Cost-Effectiveness of Cognitive-Behavioural Therapy for Mental Disorders: Implications for Public Health Care Funding Policy in Canada

Article excerpt

Objective: Publicly funded cognitive-behavioural therapy (CBT) for mental disorders is scarce in Canada, despite proven efficacy and guidelines recommending its use. This paper reviews published data on the economic impact of CBT to inform recommendations for current Canadian mental health care funding policy.

Method: We searched the literature for economic analyses of CBT in the treatment of mental disorders.

Results: We identified 22 health economic studies involving CBT for mood, anxiety, psychotic, and somatoform disorders. Across health care settings and patient populations, CBT alone or in combination with pharmacotherapy represented acceptable value for health dollars spent, with CBT costs offset by reduced health care use.

Conclusions: International evidence suggests CBT is cost-effective. Greater access to CBT would likely improve outcomes and result in cost savings. Future research is warranted to evaluate the economic impact of CBT in Canada.

(Can J Psychiatry 2006;51:662-670)

Information on funding and support and author affiliations appears at the end of the article.

Clinical Implications

* For anxiety and depression, treatment with evidence-based care packages featuring CBT costs less and increases societal benefit, compared with current care featuring medication use.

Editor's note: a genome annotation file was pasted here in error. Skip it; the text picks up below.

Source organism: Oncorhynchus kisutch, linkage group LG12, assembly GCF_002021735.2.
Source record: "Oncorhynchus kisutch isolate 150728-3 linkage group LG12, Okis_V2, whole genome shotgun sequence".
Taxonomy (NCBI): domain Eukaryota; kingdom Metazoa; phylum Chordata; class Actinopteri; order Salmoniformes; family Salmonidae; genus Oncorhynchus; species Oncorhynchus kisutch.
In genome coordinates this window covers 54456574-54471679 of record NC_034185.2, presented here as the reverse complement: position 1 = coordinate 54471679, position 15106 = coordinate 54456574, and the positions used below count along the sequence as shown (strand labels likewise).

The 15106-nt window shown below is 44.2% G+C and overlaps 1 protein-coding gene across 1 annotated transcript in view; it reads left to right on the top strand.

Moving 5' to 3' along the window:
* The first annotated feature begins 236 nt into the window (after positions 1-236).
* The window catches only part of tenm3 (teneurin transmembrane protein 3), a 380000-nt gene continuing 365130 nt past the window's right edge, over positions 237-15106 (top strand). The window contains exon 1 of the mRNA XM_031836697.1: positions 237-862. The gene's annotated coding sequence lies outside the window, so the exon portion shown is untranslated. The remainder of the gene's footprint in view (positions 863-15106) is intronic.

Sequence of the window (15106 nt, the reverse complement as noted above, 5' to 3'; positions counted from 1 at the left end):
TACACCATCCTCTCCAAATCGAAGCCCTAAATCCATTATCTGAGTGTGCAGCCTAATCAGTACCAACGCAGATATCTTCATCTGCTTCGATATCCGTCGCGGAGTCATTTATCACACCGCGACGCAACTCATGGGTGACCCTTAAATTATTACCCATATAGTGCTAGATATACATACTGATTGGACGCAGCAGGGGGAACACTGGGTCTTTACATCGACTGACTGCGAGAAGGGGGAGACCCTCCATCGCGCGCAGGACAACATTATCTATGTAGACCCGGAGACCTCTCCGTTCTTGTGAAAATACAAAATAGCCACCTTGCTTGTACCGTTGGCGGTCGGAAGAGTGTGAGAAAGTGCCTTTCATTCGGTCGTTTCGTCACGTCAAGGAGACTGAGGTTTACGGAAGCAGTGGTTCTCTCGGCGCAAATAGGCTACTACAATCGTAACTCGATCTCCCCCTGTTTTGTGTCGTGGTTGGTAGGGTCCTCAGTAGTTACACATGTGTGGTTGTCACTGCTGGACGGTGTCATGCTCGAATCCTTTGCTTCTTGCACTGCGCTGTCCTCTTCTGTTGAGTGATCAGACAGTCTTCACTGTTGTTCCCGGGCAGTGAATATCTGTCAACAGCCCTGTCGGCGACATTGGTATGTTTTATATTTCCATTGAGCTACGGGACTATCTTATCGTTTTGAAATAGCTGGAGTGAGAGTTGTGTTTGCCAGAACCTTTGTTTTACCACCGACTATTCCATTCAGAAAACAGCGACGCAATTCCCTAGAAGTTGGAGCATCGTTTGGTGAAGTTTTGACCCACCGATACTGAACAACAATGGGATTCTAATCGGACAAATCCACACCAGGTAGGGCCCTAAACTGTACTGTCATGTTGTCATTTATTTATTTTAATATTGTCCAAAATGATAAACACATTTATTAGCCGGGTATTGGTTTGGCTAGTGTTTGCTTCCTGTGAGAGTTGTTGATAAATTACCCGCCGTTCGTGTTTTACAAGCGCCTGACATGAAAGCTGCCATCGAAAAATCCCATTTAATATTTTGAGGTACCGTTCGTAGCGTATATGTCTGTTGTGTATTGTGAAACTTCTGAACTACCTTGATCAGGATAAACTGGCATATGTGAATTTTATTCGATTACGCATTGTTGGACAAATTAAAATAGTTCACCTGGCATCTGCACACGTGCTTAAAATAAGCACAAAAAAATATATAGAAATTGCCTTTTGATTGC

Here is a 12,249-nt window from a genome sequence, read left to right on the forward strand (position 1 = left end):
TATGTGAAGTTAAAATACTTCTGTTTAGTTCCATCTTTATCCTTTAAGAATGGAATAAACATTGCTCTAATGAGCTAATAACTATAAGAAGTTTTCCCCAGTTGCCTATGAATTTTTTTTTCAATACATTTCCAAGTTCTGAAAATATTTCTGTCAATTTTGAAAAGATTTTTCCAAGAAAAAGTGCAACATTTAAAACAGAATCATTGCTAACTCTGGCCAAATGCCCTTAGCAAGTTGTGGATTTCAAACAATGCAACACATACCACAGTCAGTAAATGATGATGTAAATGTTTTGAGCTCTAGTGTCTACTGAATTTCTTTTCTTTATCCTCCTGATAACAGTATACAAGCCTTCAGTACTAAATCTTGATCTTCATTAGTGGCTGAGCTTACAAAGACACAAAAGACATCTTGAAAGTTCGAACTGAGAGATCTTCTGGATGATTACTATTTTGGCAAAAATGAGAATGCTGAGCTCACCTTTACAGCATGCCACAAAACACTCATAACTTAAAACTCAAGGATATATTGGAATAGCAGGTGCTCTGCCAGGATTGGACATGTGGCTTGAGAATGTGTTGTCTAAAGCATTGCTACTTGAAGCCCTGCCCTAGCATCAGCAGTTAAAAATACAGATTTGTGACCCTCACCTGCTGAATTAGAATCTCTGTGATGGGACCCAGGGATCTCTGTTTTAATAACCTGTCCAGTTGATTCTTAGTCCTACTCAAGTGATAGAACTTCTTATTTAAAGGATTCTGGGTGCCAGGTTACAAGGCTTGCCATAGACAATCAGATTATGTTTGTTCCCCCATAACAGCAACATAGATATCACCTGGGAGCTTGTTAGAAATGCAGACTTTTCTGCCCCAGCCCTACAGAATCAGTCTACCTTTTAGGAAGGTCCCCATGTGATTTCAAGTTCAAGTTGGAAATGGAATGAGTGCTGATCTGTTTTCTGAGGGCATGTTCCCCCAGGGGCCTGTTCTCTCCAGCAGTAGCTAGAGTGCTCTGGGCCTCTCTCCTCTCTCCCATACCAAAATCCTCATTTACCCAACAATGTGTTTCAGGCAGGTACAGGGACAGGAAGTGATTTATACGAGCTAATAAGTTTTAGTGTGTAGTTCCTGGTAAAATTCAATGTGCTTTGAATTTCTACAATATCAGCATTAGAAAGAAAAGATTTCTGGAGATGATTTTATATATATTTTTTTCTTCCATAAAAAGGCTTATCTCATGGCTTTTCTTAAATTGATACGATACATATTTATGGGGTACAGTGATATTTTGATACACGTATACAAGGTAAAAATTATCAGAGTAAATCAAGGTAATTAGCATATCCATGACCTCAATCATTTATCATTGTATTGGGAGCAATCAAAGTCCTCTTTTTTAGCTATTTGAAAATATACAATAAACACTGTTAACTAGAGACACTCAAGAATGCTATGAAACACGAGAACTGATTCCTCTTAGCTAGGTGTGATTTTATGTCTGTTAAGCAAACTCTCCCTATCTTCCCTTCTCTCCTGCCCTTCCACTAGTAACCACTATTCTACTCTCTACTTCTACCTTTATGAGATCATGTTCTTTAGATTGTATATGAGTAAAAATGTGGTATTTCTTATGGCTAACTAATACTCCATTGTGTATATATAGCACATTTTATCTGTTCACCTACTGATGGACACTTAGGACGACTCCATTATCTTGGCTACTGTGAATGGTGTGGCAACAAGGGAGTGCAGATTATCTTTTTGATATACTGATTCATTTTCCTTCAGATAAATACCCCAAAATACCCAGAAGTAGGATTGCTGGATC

* For treatment-resistant depression and psychosis, the addition of CBT typically costs no more than usual care, with cost offsets related to reduced health care resource use.

* Greater accessibility of CBT could produce significant cost savings to the Canadian government in conjunction with better mental health outcomes.

Limitations

* No studies included training or start-up costs of implementing more widespread CBT.

* Studies typically measured narrow cost and outcome variables over a relatively short time.

* More research is necessary to assess the extent to which the results from other countries are generalizable to Canada.

Key Words: costs, cost-effectiveness, economic, cognitive-behavioural therapy, mental disorders

Abbreviations used in this article

CBT cognitive-behavioural therapy

CC cost consequence analysis

CEA cost-effectiveness analysis

CGI Clinical Global Impression

DALY disability adjusted life year

DFD depression-free day

EQ-5D EuroQol 5D

GAD generalized anxiety disorder

GAF Global Assessment of Functioning

GP general practitioner

ICER incremental cost-effectiveness ratio

MDD major depressive disorder

PANSS Positive and Negative Syndrome Scale

PD panic disorder

PTSD posttraumatic stress disorder

QALY quality adjusted life year

RC routine care

RCT randomized controlled trial

SP social phobia

SSRI selective serotonin reuptake inhibitor

TAU treatment as usual

TCA tricyclic antidepressant

UC usual care

YLD years living with disability

The total cost of mental illness in Canada has been estimated at $ 14.4 billion ( 1998 dollars), which includes both direct and indirect costs ( 1 ). Mental illness accounts for more than 50% of physician billing and uses more hospital bed-days than cancer (2).

Medications are considered first-line, mainstay treatment for mental health disorders and contribute most to rising care costs (3). There is growing interest, therefore, in nonpharmacologic interventions with strong empirical support, such as CBT.

CBT is a time-limited, evidence-based psychotherapy that is as efficacious as medication as a sole intervention in anxiety disorders and MDD (4). As an adjunct to medication, CBT has improved outcomes in schizophrenia (5) and bipolar disorder (4). Published guidelines, including Canadian ones, recommend CBT as a component of optimal care (6-9). Advantages of CBT over pharmacotherapy include fewer dropouts (10) and relapses (11), higher satisfaction (12), and fewer side effects. …